The mixer 224 may be enabled to receive the signals, fLO and fDIV — I, and generate a signal fBT — I. The mixer 222 may receive the signals, fLO and fDIV — Q, and generate a signal fBT — Q. In an exemplary embodiment of the invention, the frequencies of the signals fBT — I and fBT — Q may be represented as follows:


f BT — I =f LO +f DIV — I  [2]


and


f BT — Q =f LO =f DIV — Q  [3]

The signals fBT — I and fBT — Q may be communicated to the Bluetooth receiver 208 and/or to the Bluetooth transmitter 210. In an exemplary embodiment of the invention, the frequency of the signals fBT — I and fBT — Q may be about 2.4 GHz.

In another embodiment of the invention, the signal fDIV — I or the signal fDIV — Q may be communicated to the DDFS 242. The DDFS 242 may comprise suitable logic, circuitry and/or code that may enable reception of the fDIV — I or fDIV — Q input signal and subsequent generation of a sequence of binary numbers. The process of converting the fDIV — I or fDIV — Q input signal to a sequence of binary numbers may comprise analog to digital conversion (ADC) whereby each distinct voltage, current and/or power level associated with the received fDIV — I or fDIV — Q signal may be represented as a binary number selected from a plurality of binary numbers. Conversely, each binary number may correspond to a range of voltage, current and/or power levels in the received fDIV — I or fDIV — Q signal.

In an embodiment of the invention, fDIV — I or fDIV — Q may be a sinusoidal signal for which the corresponding period may be equal to the inverse of the frequency, (1/fDIV — I) or (1/fDIV — Q). The number of binary numbers in the plurality may be determined by the number of bits, b, contained in the binary number representation. Each binary number may comprise a least significant bit (LSB) and a most significant bit (MSB). In an exemplary numerical representation, each of the binary numbers may have a value within the range 0 to 2b−1. The operation of the DDFS 242 may be such that a period of the received fDIV — I or fDIV — Q signal may be converted to binary sequence 0, 1, . . . , 2b−1, wherein upon reaching the value 2b−1 the next number in the binary sequence may be 0 with the sequence continuing. The set of numbers from 0 to 2b−1 may represent a period of the binary sequence. The DDFS 242 may receive a frequency word input signal, fWord, from the processor 240 upon which the value of b may be determined. Consequently, the period of the sequence of binary numbers generated by the DDFS 242 may be programmable based on the fWord input signal.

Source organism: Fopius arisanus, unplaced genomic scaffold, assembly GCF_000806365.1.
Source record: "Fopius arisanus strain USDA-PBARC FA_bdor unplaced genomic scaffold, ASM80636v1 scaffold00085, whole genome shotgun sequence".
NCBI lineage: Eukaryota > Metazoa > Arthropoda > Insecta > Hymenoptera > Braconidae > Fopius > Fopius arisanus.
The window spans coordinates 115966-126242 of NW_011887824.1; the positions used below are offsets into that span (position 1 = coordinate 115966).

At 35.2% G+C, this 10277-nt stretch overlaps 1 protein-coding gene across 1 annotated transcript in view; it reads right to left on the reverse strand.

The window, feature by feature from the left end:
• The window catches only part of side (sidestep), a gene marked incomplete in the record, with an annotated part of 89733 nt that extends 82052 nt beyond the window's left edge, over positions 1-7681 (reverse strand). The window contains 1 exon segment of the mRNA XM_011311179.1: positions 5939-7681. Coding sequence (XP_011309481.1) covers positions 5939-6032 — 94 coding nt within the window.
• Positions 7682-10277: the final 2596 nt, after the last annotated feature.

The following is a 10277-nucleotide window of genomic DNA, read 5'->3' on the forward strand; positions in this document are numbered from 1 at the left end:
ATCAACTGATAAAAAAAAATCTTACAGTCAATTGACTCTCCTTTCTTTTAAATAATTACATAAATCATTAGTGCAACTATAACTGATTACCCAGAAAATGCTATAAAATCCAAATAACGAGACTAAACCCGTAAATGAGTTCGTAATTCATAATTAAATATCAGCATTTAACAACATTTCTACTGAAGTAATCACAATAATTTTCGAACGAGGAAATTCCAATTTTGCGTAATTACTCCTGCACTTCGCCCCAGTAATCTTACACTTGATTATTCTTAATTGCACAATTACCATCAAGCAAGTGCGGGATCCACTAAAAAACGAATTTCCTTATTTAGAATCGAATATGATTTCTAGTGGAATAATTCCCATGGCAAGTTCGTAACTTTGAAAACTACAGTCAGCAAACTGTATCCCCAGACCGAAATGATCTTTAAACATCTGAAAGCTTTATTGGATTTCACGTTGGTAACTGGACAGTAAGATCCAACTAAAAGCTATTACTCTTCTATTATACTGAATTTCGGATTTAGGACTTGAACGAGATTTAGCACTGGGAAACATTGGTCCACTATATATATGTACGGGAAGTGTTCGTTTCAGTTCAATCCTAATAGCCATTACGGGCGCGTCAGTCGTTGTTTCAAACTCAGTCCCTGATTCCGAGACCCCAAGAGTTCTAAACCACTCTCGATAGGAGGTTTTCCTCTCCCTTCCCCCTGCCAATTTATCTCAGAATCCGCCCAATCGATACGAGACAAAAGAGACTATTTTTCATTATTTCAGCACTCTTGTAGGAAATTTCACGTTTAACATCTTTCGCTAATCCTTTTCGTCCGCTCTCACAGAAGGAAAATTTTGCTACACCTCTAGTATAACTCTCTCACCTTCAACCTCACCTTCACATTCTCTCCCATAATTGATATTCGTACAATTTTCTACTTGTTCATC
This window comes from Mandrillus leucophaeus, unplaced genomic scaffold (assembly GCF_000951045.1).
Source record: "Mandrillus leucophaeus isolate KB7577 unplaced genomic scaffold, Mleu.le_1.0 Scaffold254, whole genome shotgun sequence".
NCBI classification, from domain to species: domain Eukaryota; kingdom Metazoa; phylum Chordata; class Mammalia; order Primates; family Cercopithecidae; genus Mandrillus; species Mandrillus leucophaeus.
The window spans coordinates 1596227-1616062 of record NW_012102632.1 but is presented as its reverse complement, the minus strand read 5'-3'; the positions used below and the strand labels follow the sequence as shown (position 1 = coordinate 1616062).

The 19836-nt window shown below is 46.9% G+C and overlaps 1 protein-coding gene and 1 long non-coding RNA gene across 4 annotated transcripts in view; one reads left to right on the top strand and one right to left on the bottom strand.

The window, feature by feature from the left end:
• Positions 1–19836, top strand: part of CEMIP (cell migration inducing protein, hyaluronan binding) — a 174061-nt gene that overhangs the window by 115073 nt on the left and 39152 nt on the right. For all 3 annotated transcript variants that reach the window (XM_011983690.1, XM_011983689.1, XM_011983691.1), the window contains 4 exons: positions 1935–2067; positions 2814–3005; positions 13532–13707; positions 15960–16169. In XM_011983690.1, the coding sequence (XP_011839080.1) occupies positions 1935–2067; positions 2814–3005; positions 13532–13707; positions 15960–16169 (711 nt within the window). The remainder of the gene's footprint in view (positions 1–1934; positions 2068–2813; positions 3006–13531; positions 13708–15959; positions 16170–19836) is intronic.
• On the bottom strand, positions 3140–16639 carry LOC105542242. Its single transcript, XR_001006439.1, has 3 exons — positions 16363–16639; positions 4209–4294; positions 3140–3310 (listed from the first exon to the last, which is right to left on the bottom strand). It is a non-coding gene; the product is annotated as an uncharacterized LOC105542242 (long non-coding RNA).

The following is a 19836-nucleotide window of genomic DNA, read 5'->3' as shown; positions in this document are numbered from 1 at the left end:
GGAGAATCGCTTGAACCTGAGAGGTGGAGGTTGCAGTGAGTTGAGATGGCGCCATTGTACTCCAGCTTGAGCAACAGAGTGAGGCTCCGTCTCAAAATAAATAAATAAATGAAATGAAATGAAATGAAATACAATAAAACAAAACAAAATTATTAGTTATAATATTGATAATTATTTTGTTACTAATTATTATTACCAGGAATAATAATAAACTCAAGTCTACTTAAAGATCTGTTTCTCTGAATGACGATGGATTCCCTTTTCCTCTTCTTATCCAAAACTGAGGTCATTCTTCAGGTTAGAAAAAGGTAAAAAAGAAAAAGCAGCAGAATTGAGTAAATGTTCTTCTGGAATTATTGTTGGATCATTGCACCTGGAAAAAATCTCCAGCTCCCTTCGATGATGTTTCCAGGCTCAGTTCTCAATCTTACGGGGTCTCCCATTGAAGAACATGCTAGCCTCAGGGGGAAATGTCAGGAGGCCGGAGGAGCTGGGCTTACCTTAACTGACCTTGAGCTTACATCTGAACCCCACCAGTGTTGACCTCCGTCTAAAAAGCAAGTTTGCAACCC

FIG. 2C is an exemplary block diagram of another embodiment illustrating integration of Bluetooth and FM local oscillator generation in a single unit using a direct digital frequency synthesizer (DDFS), in accordance with an embodiment of the invention. Referring to FIG. 2C, there is shown a communication system 200. The communication system 200 comprises a FM transceiver 202, a Bluetooth transceiver 204, a processor 240, a local oscillator generation unit (LOGEN) 206, and a coupler 234 coupled to an antenna 244. The FM transceiver 202 may comprise a FM receiver 232 and a FM transmitter 230. The Bluetooth transceiver 204 may comprise a Bluetooth receiver 208 and a Bluetooth transmitter 210. The LOGEN 206 may comprise a filter 236, a digital to analog converter (DAC) 238, a direct digital frequency synthesizer (DDFS) 242, a voltage controlled oscillator (VCO) 212, a plurality of loop amplifiers 216, 218, 226, and 228, a plurality of mixers 222 and 224, a fractional synthesizer 214, a divider 220 and a multiplexer 221. The various components of FIG. 2C may be substantially as described in FIG. 2A.

The clock signal fLO may be generated at a particular frequency, for example, at 1.6 GHz in a chip capable of handling communication of Bluetooth signals and FM signals. The divider 220 may be enabled to divide the generated clock signal fLO to produce a frequency divided clock signal fDIV, which may be mixed with the generated clock signal fLO to enable transmission and/or reception of Bluetooth signals. The multiplexer 221 may be enabled to select the generated clock signal fLO or the frequency divided clock signal fDIV for clocking one or more direct digital frequency synthesizers (DDFSs) 242 to enable transmission and/or reception of the FM signals based on a select signal received from the processor 240. The generated clock signal fLO or the frequency divided clock signal fDIV may be enabled to clock at least one of the DDFSs 242 to enable the transmission and/or reception of the FM signals.